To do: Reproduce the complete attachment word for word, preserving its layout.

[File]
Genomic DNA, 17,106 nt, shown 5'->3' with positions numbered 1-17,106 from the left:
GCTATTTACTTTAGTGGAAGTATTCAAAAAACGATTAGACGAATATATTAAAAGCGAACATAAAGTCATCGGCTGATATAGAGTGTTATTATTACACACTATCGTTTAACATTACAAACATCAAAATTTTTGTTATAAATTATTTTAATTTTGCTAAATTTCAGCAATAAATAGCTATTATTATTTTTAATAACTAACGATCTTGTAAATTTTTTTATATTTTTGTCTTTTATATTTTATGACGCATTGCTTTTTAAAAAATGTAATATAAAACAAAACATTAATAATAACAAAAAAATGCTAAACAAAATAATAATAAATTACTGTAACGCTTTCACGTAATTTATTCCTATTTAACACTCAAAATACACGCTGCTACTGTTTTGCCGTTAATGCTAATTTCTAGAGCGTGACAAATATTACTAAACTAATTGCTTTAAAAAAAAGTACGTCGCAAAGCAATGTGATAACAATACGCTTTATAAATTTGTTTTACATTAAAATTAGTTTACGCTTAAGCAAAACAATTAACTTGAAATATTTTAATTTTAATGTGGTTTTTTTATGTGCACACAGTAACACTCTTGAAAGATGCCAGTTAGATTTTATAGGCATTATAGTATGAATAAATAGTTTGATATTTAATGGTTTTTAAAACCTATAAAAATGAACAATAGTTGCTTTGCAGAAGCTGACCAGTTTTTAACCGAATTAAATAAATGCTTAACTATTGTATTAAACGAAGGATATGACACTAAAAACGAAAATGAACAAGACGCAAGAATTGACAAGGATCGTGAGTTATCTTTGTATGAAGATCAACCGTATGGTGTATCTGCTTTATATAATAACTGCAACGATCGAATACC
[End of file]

Genomic DNA, 17,106 nt, shown 5'->3' with positions numbered 1-17,106 from the left:
GCTATTTACTTTAGTGGAAGTATTCAAAAAACGATTAGACGAATATATTAAAAGCGAACATAAAGTCATCGGCTGATATAGAGTGTTATTATTACACACTATCGTTTAACATTACAAACATCAAAATTTTTGTTATAAATTATTTTAATTTTGCTAAATTTCAGCAATAAATAGCTATTATTATTTTTAATAACTAACGATCTTGTAAATTTTTTTATATTTTTGTCTTTTATATTTTATGACGCATTGCTTTTTAAAAAATGTAATATAAAACAAAACATTAATAATAACAAAAAAATGCTAAACAAAATAATAATAAATTACTGTAACGCTTTCACGTAATTTATTCCTATTTAACACTCAAAATACACGCTGCTACTGTTTTGCCGTTAATGCTAATTTCTAGAGCGTGACAAATATTACTAAACTAATTGCTTTAAAAAAAAGTACGTCGCAAAGCAATGTGATAACAATACGCTTTATAAATTTGTTTTACATTAAAATTAGTTTACGCTTAAGCAAAACAATTAACTTGAAATATTTTAATTTTAATGTGGTTTTTTTATGTGCACACAGTAACACTCTTGAAAGATGCCAGTTAGATTTTATAGGCATTATAGTATGAATAAATAGTTTGATATTTAATGGTTTTTAAAACCTATAAAAATGAACAATAGTTGCTTTGCAGAAGCTGACCAGTTTTTAACCGAATTAAATAAATGCTTAACTATTGTATTAAACGAAGGATATGACACTAAAAACGAAAATGAACAAGACGCAAGAATTGACAAGGATCGTGAGTTATCTTTGTATGAAGATCAACCGTATGGTGTATCTGCTTTATATAATAACTGCAACGATCGAATACC